BC Budget 2021: Child Care: Supporting B.C. Families Now and into Recovery
Quality, affordable and inclusive child care is critical to families, communities and the economy. The pandemic has reinforced the importance of child care as an economic driver. Without reliable access to child care, many parents have to put their careers on hold, move to a different community or decide against having more children. That’s why government has made historic investments toward a universal and inclusive child care system in B.C. over the last three years. When families are able to fully participate in the economy, it supports businesses, helps families and lifts children out of poverty.
In 2018, government introduced a $1-billion child care plan that was the most significant investment in child care in B.C.’s history. These investments in quality, affordable and close-to-home child care for thousands of children have made life better for families in every part of B.C. This included:
- Funding for nearly 26,000 new licensed child care spaces underway throughout B.C.
- Reducing parent fees by up to $350 per month for more than 69,000 children and their families through the Child Care Fee Reduction Initiative.
- Reducing fees by up to $1,250 a month per child through the Affordable Child Care Benefit, which helps offset costs for 63,000 children from low- and middle-income families.
- A $2-an-hour wage increase for early childhood educators (ECEs) in licensed facilities.
Budget 2021 builds on these improvements through an additional $233 million over three years in base funding to advance Childcare BC, the Province’s 10-year plan. On top of thousands of new spaces that will be funded each year under the New Spaces Fund, investments will increase the number of families getting child care that costs $10 a day or less, increase no-cost child care spaces for Indigenous families, and further improve ECE wages to support the creation of high-quality spaces close to home. This brings total child care funding up to nearly $2.3 billion over the fiscal plan.
Budget 2021 will:
- More than double the number of children who can get care for $10 a day or less through an expansion of the Universal Child Care Prototype Program. This investment will add 75 more child care centres to the program, increasing the number of spaces by approximately 3,750.
- Help more families access child care on school grounds by expanding the Seamless Day pilot program from four school districts to 24.
- Support approximately 11,000 ECEs in licensed child care centres and encourage better recruitment and retention in the sector by doubling the ECE wage enhancement to $4 an hour.
- These wage enhancements have helped increased ECE median wages to almost $23 an hour, encouraging more people to pursue this work as a career.
- Support the creation of 400 new spaces for the Aboriginal Head Start program, for a total of 1,000 spaces in more than 30 communities throughout B.C. The program provides culturally relevant child care and early learning at no cost to Indigenous families through partnerships with the Aboriginal Head Start Association of BC and the First Nations Health Authority.
- Support thousands of new child care spaces through the Childcare BC New Spaces Fund.
- Help almost 2,000 more families access Supported Child Development and Aboriginal Supported Child Development programs and increase the hours of support for children already enrolled to help ensure children with support needs can fully access, participate in and benefit from programming.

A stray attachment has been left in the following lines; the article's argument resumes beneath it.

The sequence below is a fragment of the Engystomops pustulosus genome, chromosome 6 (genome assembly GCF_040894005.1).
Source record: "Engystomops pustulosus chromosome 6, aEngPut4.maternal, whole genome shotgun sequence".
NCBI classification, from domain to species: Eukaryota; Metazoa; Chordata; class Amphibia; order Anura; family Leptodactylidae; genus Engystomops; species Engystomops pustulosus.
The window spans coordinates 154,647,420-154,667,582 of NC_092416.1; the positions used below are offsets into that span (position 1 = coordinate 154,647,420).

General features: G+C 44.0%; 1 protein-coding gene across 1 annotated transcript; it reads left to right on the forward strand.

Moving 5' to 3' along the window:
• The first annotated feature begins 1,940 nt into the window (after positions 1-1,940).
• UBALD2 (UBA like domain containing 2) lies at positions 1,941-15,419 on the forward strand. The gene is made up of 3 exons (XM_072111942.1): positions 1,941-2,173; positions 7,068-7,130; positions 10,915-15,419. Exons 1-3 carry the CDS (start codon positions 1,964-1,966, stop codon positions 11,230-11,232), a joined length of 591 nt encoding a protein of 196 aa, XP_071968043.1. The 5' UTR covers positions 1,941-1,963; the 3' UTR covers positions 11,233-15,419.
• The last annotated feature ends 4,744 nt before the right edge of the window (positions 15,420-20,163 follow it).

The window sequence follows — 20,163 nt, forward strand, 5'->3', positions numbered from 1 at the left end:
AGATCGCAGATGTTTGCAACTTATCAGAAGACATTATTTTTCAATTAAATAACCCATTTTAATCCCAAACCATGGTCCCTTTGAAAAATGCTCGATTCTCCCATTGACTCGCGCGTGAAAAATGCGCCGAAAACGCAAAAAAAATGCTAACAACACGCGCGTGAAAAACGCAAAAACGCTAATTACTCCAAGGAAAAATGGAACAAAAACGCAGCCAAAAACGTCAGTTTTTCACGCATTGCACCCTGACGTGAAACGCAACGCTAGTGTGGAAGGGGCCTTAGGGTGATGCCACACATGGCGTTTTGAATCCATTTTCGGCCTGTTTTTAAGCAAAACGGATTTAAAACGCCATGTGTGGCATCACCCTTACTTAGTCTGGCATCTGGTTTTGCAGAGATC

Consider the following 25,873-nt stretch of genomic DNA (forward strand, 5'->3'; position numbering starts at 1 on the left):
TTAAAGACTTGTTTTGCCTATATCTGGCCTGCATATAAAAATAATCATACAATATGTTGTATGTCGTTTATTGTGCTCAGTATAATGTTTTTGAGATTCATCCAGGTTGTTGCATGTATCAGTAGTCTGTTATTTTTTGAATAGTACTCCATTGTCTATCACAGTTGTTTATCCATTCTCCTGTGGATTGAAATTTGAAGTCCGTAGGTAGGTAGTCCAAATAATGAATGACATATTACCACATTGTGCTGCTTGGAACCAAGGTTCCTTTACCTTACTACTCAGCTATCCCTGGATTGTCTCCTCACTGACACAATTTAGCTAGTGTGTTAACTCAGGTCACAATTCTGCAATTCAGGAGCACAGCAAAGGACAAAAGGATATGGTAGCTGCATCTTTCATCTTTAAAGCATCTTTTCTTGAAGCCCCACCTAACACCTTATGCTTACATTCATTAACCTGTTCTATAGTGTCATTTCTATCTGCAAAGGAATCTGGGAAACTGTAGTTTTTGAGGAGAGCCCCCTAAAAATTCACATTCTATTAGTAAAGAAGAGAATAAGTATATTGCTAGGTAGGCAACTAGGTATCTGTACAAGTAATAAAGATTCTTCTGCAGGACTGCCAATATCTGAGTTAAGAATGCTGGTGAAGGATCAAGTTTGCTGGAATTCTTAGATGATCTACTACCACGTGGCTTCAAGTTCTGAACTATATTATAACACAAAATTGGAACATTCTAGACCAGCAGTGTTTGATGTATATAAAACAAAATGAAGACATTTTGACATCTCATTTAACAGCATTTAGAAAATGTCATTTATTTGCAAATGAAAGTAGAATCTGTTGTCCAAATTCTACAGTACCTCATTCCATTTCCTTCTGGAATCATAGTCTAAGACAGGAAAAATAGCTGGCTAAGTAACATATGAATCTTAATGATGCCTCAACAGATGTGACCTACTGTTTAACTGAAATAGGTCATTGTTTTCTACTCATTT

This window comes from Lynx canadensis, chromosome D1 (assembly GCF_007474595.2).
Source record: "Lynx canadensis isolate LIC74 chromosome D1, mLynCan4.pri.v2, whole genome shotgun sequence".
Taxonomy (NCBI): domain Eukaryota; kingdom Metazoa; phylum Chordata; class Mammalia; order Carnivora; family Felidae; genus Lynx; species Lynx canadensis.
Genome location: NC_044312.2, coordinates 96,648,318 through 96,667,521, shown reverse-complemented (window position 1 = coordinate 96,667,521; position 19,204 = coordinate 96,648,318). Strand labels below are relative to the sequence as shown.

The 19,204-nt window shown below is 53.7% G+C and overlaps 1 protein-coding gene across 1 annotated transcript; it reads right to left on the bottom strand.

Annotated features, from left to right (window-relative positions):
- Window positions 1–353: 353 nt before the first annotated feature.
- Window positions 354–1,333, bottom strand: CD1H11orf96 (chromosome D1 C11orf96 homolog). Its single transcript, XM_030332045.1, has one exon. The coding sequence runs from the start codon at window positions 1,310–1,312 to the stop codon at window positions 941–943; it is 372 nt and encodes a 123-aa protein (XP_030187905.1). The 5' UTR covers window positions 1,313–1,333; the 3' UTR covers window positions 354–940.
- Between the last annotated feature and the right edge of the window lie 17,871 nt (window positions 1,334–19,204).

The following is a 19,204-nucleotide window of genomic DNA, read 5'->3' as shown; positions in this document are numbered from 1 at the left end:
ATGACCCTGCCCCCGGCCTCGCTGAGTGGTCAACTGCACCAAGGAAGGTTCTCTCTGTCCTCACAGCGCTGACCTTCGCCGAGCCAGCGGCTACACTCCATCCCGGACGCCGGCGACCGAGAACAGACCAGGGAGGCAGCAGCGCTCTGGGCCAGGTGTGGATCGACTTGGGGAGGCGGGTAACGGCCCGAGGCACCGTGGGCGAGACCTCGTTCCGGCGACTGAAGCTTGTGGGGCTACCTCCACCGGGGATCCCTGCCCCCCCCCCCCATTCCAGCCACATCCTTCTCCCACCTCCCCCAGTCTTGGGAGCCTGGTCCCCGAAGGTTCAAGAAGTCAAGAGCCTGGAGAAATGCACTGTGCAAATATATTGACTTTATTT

- Invest an additional $20 million in health and safety grants to help child care providers with the cost of keeping centres safe through the pandemic.
When COVID-19 hit B.C., government had already been investing in the child care sector, recognizing how critical it was to families. The importance of these investments became even clearer at the start of the pandemic, when some parents, particularly women, had to quickly step away from work to care for children and senior parents. For others, the pandemic meant juggling caring for their children and supporting their education at home while trying to work. Building a universal and inclusive child care system for B.C. families will help ensure that parents who have stepped back from their employment or educational goals to perform crucial care work are able to return to their careers or training.
To help support child care providers and keep facilities from closing, government provided child care operators with nearly $320 million in emergency funding between April 1 and Aug. 31, 2020. B.C. was the only jurisdiction in Canada to provide this level of support for the sector, regardless of whether families chose to temporarily withdraw their children or if operators chose to temporarily close.
An additional $99 million in 2020-21 as part of the StrongerBC Economic Recovery Plan helped families and child care providers through Health and Safety Grants, a Child Care Rapid Renovation Fund and the Aboriginal Head Start Land-based Project, and accelerated more than 3,200 child care spaces through the New Spaces Fund.
Child care will continue to play a key role as B.C. moves toward recovery. The events of the past year have shone a light on how child care supports families, by enabling parents – especially women – to go back to work. It supports business owners who are able to hire parents as they re-enter the workforce, and it helps build strong local economies that benefit everyone in the community. Together, these investments have positioned the child care sector to support families and B.C.’s economic recovery.
For further information on the benefits and costs of early childhood education, see https://kamloopsndp.ca/listening-to-the-science-on-early-childhood-education/ The benefits of early childhood education are so substantial that such programs more than pay for themselves over the long-term.